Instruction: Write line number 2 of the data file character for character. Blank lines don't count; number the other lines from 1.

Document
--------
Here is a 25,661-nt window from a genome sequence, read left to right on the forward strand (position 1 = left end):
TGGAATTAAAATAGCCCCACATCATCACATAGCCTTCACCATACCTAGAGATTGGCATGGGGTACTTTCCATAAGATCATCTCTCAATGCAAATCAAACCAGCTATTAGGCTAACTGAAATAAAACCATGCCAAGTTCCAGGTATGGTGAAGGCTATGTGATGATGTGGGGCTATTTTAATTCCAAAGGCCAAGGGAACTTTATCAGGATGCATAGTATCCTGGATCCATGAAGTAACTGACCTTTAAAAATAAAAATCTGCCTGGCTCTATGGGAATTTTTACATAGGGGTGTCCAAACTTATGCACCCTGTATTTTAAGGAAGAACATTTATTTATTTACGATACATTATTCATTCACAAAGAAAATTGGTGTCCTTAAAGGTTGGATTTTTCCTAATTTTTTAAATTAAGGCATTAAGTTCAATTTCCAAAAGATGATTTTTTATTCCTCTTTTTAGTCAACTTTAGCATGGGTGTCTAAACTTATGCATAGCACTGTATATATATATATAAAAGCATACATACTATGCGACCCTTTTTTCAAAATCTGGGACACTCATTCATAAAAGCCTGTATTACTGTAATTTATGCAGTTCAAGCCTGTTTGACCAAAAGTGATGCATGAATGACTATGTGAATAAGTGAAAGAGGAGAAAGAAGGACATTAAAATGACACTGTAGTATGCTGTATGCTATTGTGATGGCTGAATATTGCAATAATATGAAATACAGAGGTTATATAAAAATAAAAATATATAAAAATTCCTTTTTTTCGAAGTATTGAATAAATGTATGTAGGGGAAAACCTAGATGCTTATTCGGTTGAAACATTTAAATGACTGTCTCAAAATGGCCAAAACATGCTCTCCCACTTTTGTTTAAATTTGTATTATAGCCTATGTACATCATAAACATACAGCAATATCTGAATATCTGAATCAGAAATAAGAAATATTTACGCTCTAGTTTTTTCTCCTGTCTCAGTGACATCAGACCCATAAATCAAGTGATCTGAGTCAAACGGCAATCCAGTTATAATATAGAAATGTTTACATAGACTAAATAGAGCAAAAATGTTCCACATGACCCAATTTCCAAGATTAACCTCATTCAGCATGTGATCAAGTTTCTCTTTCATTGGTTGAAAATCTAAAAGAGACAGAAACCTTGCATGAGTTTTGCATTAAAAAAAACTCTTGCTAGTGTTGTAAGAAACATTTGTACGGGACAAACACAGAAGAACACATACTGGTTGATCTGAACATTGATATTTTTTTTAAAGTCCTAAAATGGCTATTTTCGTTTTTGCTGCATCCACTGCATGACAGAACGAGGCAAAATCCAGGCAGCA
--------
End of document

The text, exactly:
TGGAATTAAAATAGCCCCACATCATCACATAGCCTTCACCATACCTAGAGATTGGCATGGGGTACTTTCCATAAGATCATCTCTCAATGCAAATCAAACCAGCTATTAGGCTAACTGAAATAAAACCATGCCAAGTTCCAGGTATGGTGAAGGCTATGTGATGATGTGGGGCTATTTTAATTCCAAAGGCCAAGGGAACTTTATCAGGATGCATAGTATCCTGGATCCATGAAGTAACTGACCTTTAAAAATAAAAATCTGCCTGGCTCTATGGGAATTTTTACATAGGGGTGTCCAAACTTATGCACCCTGTATTTTAAGGAAGAACATTTATTTATTTACGATACATTATTCATTCACAAAGAAAATTGGTGTCCTTAAAGGTTGGATTTTTCCTAATTTTTTAAATTAAGGCATTAAGTTCAATTTCCAAAAGATGATTTTTTATTCCTCTTTTTAGTCAACTTTAGCATGGGTGTCTAAACTTATGCATAGCACTGTATATATATATATAAAAGCATACATACTATGCGACCCTTTTTTCAAAATCTGGGACACTCATTCATAAAAGCCTGTATTACTGTAATTTATGCAGTTCAAGCCTGTTTGACCAAAAGTGATGCATGAATGACTATGTGAATAAGTGAAAGAGGAGAAAGAAGGACATTAAAATGACACTGTAGTATGCTGTATGCTATTGTGATGGCTGAATATTGCAATAATATGAAATACAGAGGTTATATAAAAATAAAAATATATAAAAATTCCTTTTTTTCGAAGTATTGAATAAATGTATGTAGGGGAAAACCTAGATGCTTATTCGGTTGAAACATTTAAATGACTGTCTCAAAATGGCCAAAACATGCTCTCCCACTTTTGTTTAAATTTGTATTATAGCCTATGTACATCATAAACATACAGCAATATCTGAATATCTGAATCAGAAATAAGAAATATTTACGCTCTAGTTTTTTCTCCTGTCTCAGTGACATCAGACCCATAAATCAAGTGATCTGAGTCAAACGGCAATCCAGTTATAATATAGAAATGTTTACATAGACTAAATAGAGCAAAAATGTTCCACATGACCCAATTTCCAAGATTAACCTCATTCAGCATGTGATCAAGTTTCTCTTTCATTGGTTGAAAATCTAAAAGAGACAGAAACCTTGCATGAGTTTTGCATTAAAAAAAACTCTTGCTAGTGTTGTAAGAAACATTTGTACGGGACAAACACAGAAGAACACATACTGGTTGATCTGAACATTGATATTTTTTTTAAAGTCCTAAAATGGCTATTTTCGTTTTTGCTGCATCCACTGCATGACAGAACGAGGCAAAATCCAGGCAGCA